Telehealth services from companies such as American Well are a growing option for patients who can't make it to the doctor's office and for doctors who'd rather not be tied to a practice.
When a president touts
face-to-face video chats between doctors and patients in a State of the Union
address, as President Obama did Jan. 25, it's clear that telehealth has made
strides as a real option for doctors, pharmacists and patients, particularly for
veterans in rural areas
Telehealth allows health
care professionals and patients to connect in real time through a Web or phone
While addressing the need to
increase coverage of high-speed wireless networks to 98 percent of all
Americans within the next five years, President Obama dropped a mention of
telehealth: "This isn't about faster Internet or fewer dropped calls. ...
It's about a firefighter who can download the design of a burning building onto
a handheld device; a student who can take classes with a digital textbook; or a
patient who can have face-to-face video chats with her doctor."
Through insurance companies
such as OptumHealth, WellPoint and Blue Cross Blue Shield, doctors and patients
are using the Online Care telehealth platform from American Well
to connect through
Internet video chats or simply voice in real time.
Other companies in the
telehealth space include Epic Systems, RelayHealth and Kaiser Permanente with
its KP OnCall
From their homes, patients
can hold video chats with pharmacists through pharmacy chain RiteAid. In the
stores, they can use a computer and Webcam in a "semiprivate space"
to consult with physicians, according to Dr. Roy Schoenberg, president and CEO
of American Well, which launched Online Care in January 2009.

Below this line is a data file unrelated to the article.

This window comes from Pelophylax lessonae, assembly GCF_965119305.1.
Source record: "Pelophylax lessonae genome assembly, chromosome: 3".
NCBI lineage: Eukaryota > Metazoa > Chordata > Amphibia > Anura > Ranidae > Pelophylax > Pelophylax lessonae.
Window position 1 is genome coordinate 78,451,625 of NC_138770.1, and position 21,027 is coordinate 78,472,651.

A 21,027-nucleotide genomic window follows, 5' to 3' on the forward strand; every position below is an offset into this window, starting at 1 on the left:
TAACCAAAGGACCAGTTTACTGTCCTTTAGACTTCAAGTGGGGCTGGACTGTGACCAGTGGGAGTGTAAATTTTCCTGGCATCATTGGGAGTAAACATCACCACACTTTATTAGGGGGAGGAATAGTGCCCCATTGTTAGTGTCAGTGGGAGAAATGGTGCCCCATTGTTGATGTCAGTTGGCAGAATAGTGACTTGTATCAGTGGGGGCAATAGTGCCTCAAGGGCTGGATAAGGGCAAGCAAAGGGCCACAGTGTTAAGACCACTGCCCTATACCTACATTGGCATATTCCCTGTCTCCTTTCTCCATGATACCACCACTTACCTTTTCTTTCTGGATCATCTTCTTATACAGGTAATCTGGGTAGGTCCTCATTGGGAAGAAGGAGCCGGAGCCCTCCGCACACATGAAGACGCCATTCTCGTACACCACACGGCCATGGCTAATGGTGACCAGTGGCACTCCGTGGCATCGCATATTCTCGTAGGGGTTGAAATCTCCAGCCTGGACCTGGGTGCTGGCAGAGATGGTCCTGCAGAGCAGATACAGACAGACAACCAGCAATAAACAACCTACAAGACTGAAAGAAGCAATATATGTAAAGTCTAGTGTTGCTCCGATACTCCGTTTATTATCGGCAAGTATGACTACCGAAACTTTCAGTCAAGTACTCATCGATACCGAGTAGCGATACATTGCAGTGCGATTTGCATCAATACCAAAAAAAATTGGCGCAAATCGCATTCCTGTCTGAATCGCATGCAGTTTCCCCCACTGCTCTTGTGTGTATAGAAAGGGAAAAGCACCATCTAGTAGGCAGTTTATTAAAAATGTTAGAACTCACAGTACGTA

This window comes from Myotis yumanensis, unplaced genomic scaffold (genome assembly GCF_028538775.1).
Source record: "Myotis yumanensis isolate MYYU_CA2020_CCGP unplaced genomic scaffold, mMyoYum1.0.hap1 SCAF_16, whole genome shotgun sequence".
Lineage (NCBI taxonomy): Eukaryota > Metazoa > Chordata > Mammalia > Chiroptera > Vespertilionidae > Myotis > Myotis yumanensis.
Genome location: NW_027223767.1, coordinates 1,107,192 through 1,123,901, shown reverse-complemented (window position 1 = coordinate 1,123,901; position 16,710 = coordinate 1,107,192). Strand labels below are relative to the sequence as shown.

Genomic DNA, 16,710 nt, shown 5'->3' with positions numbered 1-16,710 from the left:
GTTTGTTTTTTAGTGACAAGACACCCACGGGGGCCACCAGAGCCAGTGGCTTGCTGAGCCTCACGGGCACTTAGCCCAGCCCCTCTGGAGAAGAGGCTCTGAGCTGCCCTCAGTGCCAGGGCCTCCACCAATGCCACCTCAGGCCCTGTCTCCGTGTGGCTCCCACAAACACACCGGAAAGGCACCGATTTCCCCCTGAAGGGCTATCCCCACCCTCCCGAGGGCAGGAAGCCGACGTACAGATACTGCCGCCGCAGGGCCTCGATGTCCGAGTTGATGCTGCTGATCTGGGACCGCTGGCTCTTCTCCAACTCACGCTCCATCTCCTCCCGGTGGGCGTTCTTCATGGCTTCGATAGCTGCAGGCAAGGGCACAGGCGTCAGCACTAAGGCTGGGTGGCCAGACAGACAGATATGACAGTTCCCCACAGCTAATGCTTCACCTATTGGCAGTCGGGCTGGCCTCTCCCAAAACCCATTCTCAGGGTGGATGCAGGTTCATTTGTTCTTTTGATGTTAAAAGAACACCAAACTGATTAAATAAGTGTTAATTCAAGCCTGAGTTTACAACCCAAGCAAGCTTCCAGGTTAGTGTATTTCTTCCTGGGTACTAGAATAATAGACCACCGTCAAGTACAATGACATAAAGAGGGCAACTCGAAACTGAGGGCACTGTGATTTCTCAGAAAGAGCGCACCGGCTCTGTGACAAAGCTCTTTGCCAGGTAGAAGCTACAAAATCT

"We can completely
revolutionize the expectation of the pharmacy," Schoenberg explained to
eWEEK. "When a patient is going into pharmacies, they can actually get
care there-see a physician, then walk over and fill [the prescription].
In addition to availability
to all residents in Hawaii as well as areas of New York and Texas, all
residents of Minnesota
can access the service. Blue Cross Blue Shield of Minnesota was one of the first
companies to offer telehealth technology to its employees and later rolled out the service to all residents in the state. Telehealth sessions
Janel Woods, a manager in
learning development at Blue Cross in Egan, Minn., participated in a pilot
session for Online Care. When her 8-year-old son was getting migraines during
soccer season, she turned to Blue Cross Minnesota's Online Care Anywhere portal for help. She
was concerned about missing work and her son missing school. So both she and
her son held a video chat with a doctor through a Webcam.
"The physician ended up
sending me some research," Woods told eWEEK. "I happened to use it
more as like a consultation. I wanted to find out if there were less costly
solutions," she said.